A question I was asked recently reminds me that there’s a mental challenge that arises when swimming open water.
For most of us swimming around the coast of Ireland, (and indeed most coasts), the water is shallow. Half a mile offshore around Helvick Head in Waterford, the water is only five to six metres deep (mean).
In fact the English Channel itself is also relatively shallow, with a mean of around 45 mtres in the Strait between Dover and Calais and shallow enough in places with sandbanks to cause waves to break.
Generally I don’t think of depth. All that matters is the placement of obstacles (reefs, sandbanks) and water immediately around me. I swim in my own bubble of personal water.
Some years back I swam around a good part of Skellig Michael (above). Diving off the island, I suddenly started to think about the 100 metre deep water under me.
The Skelligs sit in a point where the Atlantic continental Shelf drop-off begins, much closer than around the rest of the west coast (except between Sligo and Donegal). The islands have sheer sides so the depth drop is precipitous (and is very popular therefore with divers). Ferrying out there you often pass through dolphin pods or superpods. Dee & I once went through a superpod of hundreds of dolphins, which come in there because the deeper water brings an increase in food (due to upwelling).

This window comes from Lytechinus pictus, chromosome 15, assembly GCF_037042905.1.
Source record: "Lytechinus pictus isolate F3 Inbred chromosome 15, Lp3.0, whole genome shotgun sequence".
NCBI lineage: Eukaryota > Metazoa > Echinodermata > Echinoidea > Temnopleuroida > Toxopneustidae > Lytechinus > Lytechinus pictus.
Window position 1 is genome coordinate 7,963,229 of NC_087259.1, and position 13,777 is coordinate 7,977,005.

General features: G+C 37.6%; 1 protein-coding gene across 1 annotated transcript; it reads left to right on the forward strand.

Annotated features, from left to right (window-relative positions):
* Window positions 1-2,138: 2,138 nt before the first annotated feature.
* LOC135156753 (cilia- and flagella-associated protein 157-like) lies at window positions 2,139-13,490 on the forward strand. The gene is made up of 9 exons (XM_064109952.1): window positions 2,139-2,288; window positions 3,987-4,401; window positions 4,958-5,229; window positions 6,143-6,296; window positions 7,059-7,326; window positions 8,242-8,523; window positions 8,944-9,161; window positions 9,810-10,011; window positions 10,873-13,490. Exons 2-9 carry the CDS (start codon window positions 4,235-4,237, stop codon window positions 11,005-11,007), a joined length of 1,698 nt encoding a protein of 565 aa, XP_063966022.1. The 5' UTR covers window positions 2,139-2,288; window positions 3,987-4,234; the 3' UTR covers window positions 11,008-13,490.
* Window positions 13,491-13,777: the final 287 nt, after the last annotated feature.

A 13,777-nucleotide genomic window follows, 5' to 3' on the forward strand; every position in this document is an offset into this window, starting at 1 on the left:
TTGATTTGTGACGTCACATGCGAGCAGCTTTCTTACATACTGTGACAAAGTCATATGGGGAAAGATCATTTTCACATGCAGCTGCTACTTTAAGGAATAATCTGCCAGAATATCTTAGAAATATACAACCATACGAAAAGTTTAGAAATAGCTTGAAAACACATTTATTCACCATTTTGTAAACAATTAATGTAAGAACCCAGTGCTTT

So, while I never think of this normally, I had a minute or two of recalibrating my thought processes, to tell myself it made no difference.You only swim on the surface, no matter how deep it is. You only need water that is three feet deep so you only use the three feet of the three or four hundred. The rest is invisible. You can’t see below eight to ten feet and usually less in the rich Irish waters.
So if you have a problem with deep water, just take a little time and use the coaching technique of imagining yourself swimming though a pipe. That pipe should be as narrow as possible to ensure streamlining. But it can be a barrier around you and it’s also all the water that matters.